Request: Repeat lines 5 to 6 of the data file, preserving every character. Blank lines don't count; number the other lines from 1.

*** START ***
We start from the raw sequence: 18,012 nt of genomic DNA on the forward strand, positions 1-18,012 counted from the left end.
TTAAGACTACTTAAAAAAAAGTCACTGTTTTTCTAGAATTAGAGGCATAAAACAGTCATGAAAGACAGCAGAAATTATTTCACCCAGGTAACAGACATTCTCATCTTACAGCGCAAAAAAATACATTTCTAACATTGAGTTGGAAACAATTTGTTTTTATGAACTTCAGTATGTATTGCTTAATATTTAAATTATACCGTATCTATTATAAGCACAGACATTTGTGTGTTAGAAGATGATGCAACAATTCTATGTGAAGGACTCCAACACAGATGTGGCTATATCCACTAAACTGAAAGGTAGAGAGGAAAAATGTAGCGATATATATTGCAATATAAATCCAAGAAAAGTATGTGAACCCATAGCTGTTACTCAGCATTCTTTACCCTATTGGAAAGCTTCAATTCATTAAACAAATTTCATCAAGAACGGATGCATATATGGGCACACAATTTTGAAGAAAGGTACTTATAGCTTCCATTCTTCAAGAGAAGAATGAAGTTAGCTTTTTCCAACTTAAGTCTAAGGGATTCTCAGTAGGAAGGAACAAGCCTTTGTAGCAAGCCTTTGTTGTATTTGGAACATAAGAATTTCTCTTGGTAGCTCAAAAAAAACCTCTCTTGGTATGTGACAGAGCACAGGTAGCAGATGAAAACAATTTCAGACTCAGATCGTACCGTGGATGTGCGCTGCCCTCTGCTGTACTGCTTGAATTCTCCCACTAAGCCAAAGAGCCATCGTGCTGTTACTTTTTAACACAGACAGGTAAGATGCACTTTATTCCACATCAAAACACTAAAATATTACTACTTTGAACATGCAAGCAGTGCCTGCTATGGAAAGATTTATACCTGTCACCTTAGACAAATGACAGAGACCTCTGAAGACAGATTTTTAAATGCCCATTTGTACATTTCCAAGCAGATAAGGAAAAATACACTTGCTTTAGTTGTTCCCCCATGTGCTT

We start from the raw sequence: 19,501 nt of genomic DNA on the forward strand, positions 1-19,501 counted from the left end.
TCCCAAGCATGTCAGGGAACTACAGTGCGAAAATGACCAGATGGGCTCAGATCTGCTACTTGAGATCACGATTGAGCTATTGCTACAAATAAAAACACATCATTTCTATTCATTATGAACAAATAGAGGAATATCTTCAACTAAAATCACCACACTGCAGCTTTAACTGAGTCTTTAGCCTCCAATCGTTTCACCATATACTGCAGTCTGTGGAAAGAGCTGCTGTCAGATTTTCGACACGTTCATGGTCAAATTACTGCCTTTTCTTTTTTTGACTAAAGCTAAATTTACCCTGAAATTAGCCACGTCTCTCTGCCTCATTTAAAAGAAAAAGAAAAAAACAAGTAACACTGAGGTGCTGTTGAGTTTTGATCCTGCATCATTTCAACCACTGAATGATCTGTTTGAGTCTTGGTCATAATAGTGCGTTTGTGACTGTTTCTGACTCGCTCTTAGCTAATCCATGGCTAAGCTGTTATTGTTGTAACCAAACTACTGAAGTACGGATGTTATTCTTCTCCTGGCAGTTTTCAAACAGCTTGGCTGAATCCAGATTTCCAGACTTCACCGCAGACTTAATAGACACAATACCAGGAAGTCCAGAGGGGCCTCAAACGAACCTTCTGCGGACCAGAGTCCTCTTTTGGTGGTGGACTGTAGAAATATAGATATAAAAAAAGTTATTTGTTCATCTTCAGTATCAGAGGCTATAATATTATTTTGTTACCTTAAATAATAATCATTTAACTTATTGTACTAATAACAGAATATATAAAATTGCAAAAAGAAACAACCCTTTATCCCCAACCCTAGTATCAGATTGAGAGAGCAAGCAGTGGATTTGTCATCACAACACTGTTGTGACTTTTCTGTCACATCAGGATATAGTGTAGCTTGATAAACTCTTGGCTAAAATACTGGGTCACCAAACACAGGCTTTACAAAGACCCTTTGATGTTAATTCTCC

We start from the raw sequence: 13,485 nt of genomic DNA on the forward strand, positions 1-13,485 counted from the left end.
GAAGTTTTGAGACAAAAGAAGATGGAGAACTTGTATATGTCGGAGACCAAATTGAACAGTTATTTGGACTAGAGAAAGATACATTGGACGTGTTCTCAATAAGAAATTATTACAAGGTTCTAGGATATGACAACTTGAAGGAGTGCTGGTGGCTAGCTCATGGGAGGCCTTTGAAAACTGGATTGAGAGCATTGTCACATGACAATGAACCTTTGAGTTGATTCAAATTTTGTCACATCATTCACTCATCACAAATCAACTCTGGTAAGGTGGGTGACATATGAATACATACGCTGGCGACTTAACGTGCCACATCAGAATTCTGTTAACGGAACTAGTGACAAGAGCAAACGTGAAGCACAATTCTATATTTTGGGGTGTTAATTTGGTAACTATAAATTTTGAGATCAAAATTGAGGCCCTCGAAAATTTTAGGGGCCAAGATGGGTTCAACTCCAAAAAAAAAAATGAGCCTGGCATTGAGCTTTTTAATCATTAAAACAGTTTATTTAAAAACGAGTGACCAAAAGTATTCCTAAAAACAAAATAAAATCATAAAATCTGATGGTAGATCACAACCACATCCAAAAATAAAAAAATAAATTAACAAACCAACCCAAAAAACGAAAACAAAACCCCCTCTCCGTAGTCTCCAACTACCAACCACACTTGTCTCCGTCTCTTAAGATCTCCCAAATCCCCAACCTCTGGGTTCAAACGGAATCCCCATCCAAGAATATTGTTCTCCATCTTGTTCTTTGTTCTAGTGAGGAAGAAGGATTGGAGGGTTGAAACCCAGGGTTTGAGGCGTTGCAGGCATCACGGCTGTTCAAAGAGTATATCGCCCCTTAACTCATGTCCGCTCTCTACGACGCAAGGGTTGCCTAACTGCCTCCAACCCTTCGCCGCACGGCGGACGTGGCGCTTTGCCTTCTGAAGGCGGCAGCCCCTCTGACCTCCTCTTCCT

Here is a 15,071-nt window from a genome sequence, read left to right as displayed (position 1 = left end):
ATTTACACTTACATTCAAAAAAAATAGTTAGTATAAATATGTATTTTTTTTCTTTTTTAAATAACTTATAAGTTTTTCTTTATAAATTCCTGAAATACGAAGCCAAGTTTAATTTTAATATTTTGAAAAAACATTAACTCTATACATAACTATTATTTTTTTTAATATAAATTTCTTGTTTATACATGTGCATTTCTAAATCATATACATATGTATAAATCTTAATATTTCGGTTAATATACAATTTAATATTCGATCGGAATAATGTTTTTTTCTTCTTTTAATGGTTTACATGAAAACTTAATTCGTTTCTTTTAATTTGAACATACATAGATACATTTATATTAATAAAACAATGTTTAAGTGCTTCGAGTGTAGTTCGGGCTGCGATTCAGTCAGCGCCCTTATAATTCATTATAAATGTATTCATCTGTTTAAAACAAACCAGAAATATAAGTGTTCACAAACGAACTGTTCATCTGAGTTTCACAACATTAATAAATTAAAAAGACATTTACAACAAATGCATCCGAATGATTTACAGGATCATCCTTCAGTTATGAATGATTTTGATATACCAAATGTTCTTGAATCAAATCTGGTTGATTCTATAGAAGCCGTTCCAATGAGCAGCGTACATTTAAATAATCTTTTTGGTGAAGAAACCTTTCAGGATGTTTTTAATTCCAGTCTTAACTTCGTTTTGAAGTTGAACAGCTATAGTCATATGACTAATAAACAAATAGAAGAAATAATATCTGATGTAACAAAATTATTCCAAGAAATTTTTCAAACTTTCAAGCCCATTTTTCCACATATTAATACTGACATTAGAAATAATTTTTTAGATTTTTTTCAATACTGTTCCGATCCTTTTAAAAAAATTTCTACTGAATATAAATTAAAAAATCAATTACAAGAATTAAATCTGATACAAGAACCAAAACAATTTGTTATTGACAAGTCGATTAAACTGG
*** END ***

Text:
We start from the raw sequence: 13,485 nt of genomic DNA on the forward strand, positions 1-13,485 counted from the left end.
GAAGTTTTGAGACAAAAGAAGATGGAGAACTTGTATATGTCGGAGACCAAATTGAACAGTTATTTGGACTAGAGAAAGATACATTGGACGTGTTCTCAATAAGAAATTATTACAAGGTTCTAGGATATGACAACTTGAAGGAGTGCTGGTGGCTAGCTCATGGGAGGCCTTTGAAAACTGGATTGAGAGCATTGTCACATGACAATGAACCTTTGAGTTGATTCAAATTTTGTCACATCATTCACTCATCACAAATCAACTCTGGTAAGGTGGGTGACATATGAATACATACGCTGGCGACTTAACGTGCCACATCAGAATTCTGTTAACGGAACTAGTGACAAGAGCAAACGTGAAGCACAATTCTATATTTTGGGGTGTTAATTTGGTAACTATAAATTTTGAGATCAAAATTGAGGCCCTCGAAAATTTTAGGGGCCAAGATGGGTTCAACTCCAAAAAAAAAAATGAGCCTGGCATTGAGCTTTTTAATCATTAAAACAGTTTATTTAAAAACGAGTGACCAAAAGTATTCCTAAAAACAAAATAAAATCATAAAATCTGATGGTAGATCACAACCACATCCAAAAATAAAAAAATAAATTAACAAACCAACCCAAAAAACGAAAACAAAACCCCCTCTCCGTAGTCTCCAACTACCAACCACACTTGTCTCCGTCTCTTAAGATCTCCCAAATCCCCAACCTCTGGGTTCAAACGGAATCCCCATCCAAGAATATTGTTCTCCATCTTGTTCTTTGTTCTAGTGAGGAAGAAGGATTGGAGGGTTGAAACCCAGGGTTTGAGGCGTTGCAGGCATCACGGCTGTTCAAAGAGTATATCGCCCCTTAACTCATGTCCGCTCTCTACGACGCAAGGGTTGCCTAACTGCCTCCAACCCTTCGCCGCACGGCGGACGTGGCGCTTTGCCTTCTGAAGGCGGCAGCCCCTCTGACCTCCTCTTCCT